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Putin and Assad merchandise for sale in a hotel lobby in Aleppo

A version of this article appeared in The Guardian on 1st May 2018:

https://www.theguardian.com/commentisfree/2018/may/01/syria-rebuke-western-inaction-military-intervention-assad

Related article:

https://www.thetimes.co.uk/article/guests-rebelled-at-syria-trip-lunacy-6hcpgmkdg

 

Syria’s Cultural Life

OLYMPUS DIGITAL CAMERAWhen a country has been at war for over five years, it might seem natural to assume that all cultural life is suspended. In the case of Syria, this is far from true. But just as with the war itself, there are many levels and layers to be unravelled, and the definitions of “culture” vary according to who, and where, you are.

In the areas firmly under the control of the Syrian government, the Assad regime has, from the start, kept to a “business as usual” narrative. In September 2016 Damascus boasted several “cultural” events on its SANA (Syrian state media) website under the title of “Arts and Culture”, including the“St Ephrem the Syrian Patriarchal Choir”, staging a performance at Al-Thawra Sports stadium (al-thawra means “revolution” in Arabic – not the current revolution of course but the Ba’athist revolution of 1963 which ultimately brought Hafez al-Assad to power). Christian events like this are always high on the agenda since the Syrian government is keen to project itself as the “protector of the minorities”, who then give their loyalty in return.  There was also the twenty-eighth Book Fair at Al-Assad National Library – “beyond disappointing” was the comment of one hopeful Syrian who visited but who wishes to remain anonymous, “we cannot fool ourselves”.

Dar al-Assad (the Damascus opera house) still holds concerts, music festivals, cinema screenings and poetry readings in its three halls, the largest of which seats 1,200 people. In April 2014 it was struck by a mortar and closed briefly. Fewer than half of its employees and musicians remain, the other half having either fled or been conscripted. Prices have been slashed to increase audience size. Many Syrians might question whether “culture” is the right word for such contrived and unreal occasions, when “propaganda” might be closer to the truth, but many would also acknowledge the strong public desire to keep the wheel of life turning.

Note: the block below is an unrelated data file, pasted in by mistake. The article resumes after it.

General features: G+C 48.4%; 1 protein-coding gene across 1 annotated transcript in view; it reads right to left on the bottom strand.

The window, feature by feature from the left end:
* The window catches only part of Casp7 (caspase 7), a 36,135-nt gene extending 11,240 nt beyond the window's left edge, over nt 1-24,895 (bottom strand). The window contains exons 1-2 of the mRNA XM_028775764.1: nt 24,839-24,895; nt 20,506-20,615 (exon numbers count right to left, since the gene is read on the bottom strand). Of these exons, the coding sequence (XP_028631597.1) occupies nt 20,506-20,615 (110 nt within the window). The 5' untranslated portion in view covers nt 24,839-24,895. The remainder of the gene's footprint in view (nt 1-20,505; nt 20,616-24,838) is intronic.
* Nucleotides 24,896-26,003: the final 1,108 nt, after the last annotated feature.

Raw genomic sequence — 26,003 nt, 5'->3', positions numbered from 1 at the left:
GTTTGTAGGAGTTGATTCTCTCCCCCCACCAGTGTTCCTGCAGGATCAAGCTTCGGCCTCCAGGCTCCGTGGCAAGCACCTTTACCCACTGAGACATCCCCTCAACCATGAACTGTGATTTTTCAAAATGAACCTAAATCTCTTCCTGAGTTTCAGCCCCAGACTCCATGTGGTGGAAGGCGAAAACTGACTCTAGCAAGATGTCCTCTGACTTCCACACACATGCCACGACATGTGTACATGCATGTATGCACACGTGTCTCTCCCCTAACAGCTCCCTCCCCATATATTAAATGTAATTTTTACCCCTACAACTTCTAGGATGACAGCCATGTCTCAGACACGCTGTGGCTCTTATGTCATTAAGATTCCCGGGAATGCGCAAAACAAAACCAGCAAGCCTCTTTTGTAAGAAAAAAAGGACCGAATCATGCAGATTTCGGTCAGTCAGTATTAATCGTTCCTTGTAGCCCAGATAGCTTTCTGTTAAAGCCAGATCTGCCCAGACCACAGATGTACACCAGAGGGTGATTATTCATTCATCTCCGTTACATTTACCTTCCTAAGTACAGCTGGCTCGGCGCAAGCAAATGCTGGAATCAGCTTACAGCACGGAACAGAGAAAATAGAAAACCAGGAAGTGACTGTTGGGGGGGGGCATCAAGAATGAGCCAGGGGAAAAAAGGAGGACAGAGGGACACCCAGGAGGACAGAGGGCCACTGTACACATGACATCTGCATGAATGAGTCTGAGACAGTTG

dar-al-assad

Beyond Damascus, other festivals have also been held across the summer in the government-held areas on the Mediterranean coast, such as Tartous and Safita, while at the village of Ma’aloula in the Qalamoun Mountains, north of the capital, a widely publicized song festival was held in Aramaic to preserve the language of Christ – another example of the government showcasing support for minorities.

Even in Aleppo, divided between the regime-held west and rebel-held east, the population remains highly receptive to cultural events. In fact the need for them is arguably greater than in Damascus as people seek respite from the horrors of daily life. Abdul Halim Hariri, a sixty-year-old violinist, feels it is more important than ever to run theatre performances and festivals for filmmakers in defiance of the political situation. “We have turned our anger and sorrow into a source of music”, he says, echoing the widely held sentiment that war can drive creativity, as people struggle to prove they are still human despite the inhumanity that surrounds them. Abdul Halim holds his concerts “for young people who are lost. I also wanted to show through art that Aleppo is still united and that its thought is still progressive and civilised . . . as soon as the war is over, Aleppo will be reunited. Aleppo citizens don’t hate each other. Their life is love and intertwined”. Audiences for his concerts, a mix of classical and traditional pieces, have been huge, with hundreds gathering inside the theatre and hundreds outside, even as mortars fall, and despite the fact that many musicians, including Abdul Halim’s own son, have now left.

During the holy month of Ramadan, soap operas, musalsalat, grip audiences in all Arab countries, and Syrian soaps are generally the most popular – one of the country’s most prized exports, especially to the Gulf. In 2010 no fewer than forty soaps were made by Syrian television production companies, but the number has now dropped to less than half that because so many actors and producers have left the country. One of the most popular, Bab al-Hara, depicts life in a Damascus quarter of the Old City under the French Mandate of the 1920s and 1930s. Rife with political digs and overtones, it has just completed its eighth season, but Syrians outside the country, such as the actress Sawsan Arsheed, the actor and theatrical director Maher Sleibi, and the director Abdulrahman Dandashi, say the regime is increasingly using such soaps to promote its own version of the crisis, to distort the image of the moderate opposition, portraying them all as armed terrorists and radical Islamists.

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In rebel-held parts of the country, the lack of infrastructure makes life very difficult, with limited electricity, water, cooking gas or fuel. Yet even there, in areas like the Idlib countryside, culture is flourishing. Though they do not have the financial means needed to produce competing TV dramas, local people have started their own radio channels such as Radio Fresh (recently closed down by extremists for employing a woman), and internet channels such as SouriaLi (a clever play on words meaning both “Syria is mine” and “surreally”).